There are stories about getting a traffic ticket for the crime of Driving While Black. In New York our police officers have beaten or killed a series of innocent black men. In Florida they killed a young man for the crime of being Alive While Black.

It's been three weeks now and I can't get over it. I don't know what to say to a black parent. Van Jones wonders if his son has to wear a tuxedo to the store so that he won't be found suspicious; but I think a black man in a tuxedo in a convenience store might be taken as uppity, and many a black man has been killed in America for being uppity. Overdressing is not the answer.  

How can you live in a country that counts you as suspicious wherever you go, whatever you wear, whatever you do or don't do? that sends gunslingers to watch your neighborhood, hoodlums who pick fights but who don't know how to fight without deadly force? How can I tell my neighbors to be peaceable, when the law is at war with them? I have no standing to give such advice. There are many millions of racists in America, and they look like me. How can I live with such a country?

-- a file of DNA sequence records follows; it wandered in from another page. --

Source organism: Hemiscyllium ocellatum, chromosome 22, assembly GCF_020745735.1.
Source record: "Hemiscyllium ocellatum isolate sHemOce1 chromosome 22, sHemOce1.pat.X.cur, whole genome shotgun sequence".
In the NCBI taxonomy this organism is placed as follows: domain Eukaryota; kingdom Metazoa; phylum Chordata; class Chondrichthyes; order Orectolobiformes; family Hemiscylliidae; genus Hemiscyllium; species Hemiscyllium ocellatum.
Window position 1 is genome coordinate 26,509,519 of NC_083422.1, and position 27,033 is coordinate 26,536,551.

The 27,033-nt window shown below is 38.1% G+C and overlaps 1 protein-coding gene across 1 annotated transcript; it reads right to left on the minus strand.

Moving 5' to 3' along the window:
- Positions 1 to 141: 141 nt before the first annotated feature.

This should be the new and strangely simple test of our public officials, our lawyers, our pastors, teachers, our friends, our judges and our jurors. Anyone who thinks there is equivalence here, some subtle balance between the boy who was killed and the man who pursued him with a gun in order to use the gun against him -- any such persons stand in a long tradition of complicity. Such people are the heirs of Bull Connor and Orval Faubus and Roy Bryant and J. W. Milam and Byron De La Beckwith.

The judgment of reason is clear. The boy was where he had a right to be. He was unarmed. He is dead.  There is no justification for his death. No evidence was presented that he was doing anything wrong. He was pursued by an unidentified man with a gun. Perhaps he stood his ground, and was shot dead for doing so. This was not an unfortunate accident. It was not a tragedy. It was a malicious act of violence with racial motivation. Acquitting the killer completes a lynching.